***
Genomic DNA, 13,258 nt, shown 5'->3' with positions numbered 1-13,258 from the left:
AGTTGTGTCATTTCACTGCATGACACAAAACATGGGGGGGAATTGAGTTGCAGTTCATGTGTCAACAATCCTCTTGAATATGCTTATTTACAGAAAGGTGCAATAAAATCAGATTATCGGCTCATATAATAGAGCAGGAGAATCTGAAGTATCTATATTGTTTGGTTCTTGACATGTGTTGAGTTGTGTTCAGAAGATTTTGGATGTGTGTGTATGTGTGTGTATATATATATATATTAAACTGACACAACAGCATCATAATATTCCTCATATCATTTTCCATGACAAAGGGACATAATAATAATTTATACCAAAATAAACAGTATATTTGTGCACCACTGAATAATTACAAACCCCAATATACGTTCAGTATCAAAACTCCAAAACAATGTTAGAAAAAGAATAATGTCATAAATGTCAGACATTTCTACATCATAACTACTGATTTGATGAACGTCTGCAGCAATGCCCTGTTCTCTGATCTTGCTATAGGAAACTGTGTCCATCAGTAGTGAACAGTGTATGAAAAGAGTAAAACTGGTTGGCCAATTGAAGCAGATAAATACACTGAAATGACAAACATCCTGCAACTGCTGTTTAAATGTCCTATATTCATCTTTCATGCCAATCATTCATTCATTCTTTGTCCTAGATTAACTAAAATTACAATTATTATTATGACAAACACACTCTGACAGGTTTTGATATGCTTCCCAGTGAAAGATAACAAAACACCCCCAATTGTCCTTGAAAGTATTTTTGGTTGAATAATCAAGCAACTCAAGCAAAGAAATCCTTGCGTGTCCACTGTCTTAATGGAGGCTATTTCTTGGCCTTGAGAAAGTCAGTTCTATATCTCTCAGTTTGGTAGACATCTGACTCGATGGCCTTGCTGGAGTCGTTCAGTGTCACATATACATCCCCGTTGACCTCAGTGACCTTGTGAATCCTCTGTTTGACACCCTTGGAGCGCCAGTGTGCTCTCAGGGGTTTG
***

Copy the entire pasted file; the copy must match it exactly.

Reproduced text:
Genomic DNA, 13,258 nt, shown 5'->3' with positions numbered 1-13,258 from the left:
AGTTGTGTCATTTCACTGCATGACACAAAACATGGGGGGGAATTGAGTTGCAGTTCATGTGTCAACAATCCTCTTGAATATGCTTATTTACAGAAAGGTGCAATAAAATCAGATTATCGGCTCATATAATAGAGCAGGAGAATCTGAAGTATCTATATTGTTTGGTTCTTGACATGTGTTGAGTTGTGTTCAGAAGATTTTGGATGTGTGTGTATGTGTGTGTATATATATATATATTAAACTGACACAACAGCATCATAATATTCCTCATATCATTTTCCATGACAAAGGGACATAATAATAATTTATACCAAAATAAACAGTATATTTGTGCACCACTGAATAATTACAAACCCCAATATACGTTCAGTATCAAAACTCCAAAACAATGTTAGAAAAAGAATAATGTCATAAATGTCAGACATTTCTACATCATAACTACTGATTTGATGAACGTCTGCAGCAATGCCCTGTTCTCTGATCTTGCTATAGGAAACTGTGTCCATCAGTAGTGAACAGTGTATGAAAAGAGTAAAACTGGTTGGCCAATTGAAGCAGATAAATACACTGAAATGACAAACATCCTGCAACTGCTGTTTAAATGTCCTATATTCATCTTTCATGCCAATCATTCATTCATTCTTTGTCCTAGATTAACTAAAATTACAATTATTATTATGACAAACACACTCTGACAGGTTTTGATATGCTTCCCAGTGAAAGATAACAAAACACCCCCAATTGTCCTTGAAAGTATTTTTGGTTGAATAATCAAGCAACTCAAGCAAAGAAATCCTTGCGTGTCCACTGTCTTAATGGAGGCTATTTCTTGGCCTTGAGAAAGTCAGTTCTATATCTCTCAGTTTGGTAGACATCTGACTCGATGGCCTTGCTGGAGTCGTTCAGTGTCACATATACATCCCCGTTGACCTCAGTGACCTTGTGAATCCTCTGTTTGACACCCTTGGAGCGCCAGTGTGCTCTCAGGGGTTTG